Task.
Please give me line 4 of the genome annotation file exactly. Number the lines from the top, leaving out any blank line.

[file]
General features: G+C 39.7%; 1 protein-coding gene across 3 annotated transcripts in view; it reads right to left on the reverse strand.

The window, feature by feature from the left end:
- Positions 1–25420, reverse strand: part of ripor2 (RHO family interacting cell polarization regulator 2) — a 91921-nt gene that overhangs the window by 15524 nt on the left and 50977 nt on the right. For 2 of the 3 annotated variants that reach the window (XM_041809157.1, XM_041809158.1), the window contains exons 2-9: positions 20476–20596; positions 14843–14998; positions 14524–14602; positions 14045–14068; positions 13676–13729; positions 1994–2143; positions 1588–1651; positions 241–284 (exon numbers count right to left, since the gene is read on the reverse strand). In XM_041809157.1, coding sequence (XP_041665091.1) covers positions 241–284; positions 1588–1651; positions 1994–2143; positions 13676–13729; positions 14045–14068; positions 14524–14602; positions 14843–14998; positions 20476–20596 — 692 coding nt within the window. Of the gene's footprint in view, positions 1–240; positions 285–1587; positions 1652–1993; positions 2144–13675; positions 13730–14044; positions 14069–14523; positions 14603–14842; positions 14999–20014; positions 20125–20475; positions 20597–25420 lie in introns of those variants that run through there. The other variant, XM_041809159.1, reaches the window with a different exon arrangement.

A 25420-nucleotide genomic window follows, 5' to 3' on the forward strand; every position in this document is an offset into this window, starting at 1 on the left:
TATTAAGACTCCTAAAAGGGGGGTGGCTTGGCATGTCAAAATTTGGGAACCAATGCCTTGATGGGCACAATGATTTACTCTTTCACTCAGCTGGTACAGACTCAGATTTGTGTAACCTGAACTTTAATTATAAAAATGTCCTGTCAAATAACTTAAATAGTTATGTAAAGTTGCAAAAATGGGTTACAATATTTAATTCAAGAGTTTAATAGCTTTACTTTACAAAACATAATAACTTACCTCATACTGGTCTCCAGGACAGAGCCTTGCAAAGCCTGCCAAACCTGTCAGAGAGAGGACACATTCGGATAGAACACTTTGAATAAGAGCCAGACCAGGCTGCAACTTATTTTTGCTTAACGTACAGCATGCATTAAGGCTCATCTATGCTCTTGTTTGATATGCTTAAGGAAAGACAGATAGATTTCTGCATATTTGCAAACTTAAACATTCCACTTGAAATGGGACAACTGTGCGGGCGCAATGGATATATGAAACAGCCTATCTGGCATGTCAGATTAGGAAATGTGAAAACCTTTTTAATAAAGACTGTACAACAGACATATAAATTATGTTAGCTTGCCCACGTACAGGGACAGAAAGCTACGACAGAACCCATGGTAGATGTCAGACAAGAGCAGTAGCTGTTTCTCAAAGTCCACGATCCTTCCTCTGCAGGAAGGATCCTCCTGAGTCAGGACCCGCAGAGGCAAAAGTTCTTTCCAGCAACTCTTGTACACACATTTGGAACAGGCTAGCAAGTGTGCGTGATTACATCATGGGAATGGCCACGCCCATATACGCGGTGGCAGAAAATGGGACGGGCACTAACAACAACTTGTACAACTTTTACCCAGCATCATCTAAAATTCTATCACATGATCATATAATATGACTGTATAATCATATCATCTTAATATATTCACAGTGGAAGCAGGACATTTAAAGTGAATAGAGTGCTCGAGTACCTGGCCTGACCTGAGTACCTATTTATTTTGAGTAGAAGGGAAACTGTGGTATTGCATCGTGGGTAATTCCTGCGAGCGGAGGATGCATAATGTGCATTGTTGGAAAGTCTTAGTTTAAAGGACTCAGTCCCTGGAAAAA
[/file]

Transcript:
A 25420-nucleotide genomic window follows, 5' to 3' on the forward strand; every position in this document is an offset into this window, starting at 1 on the left: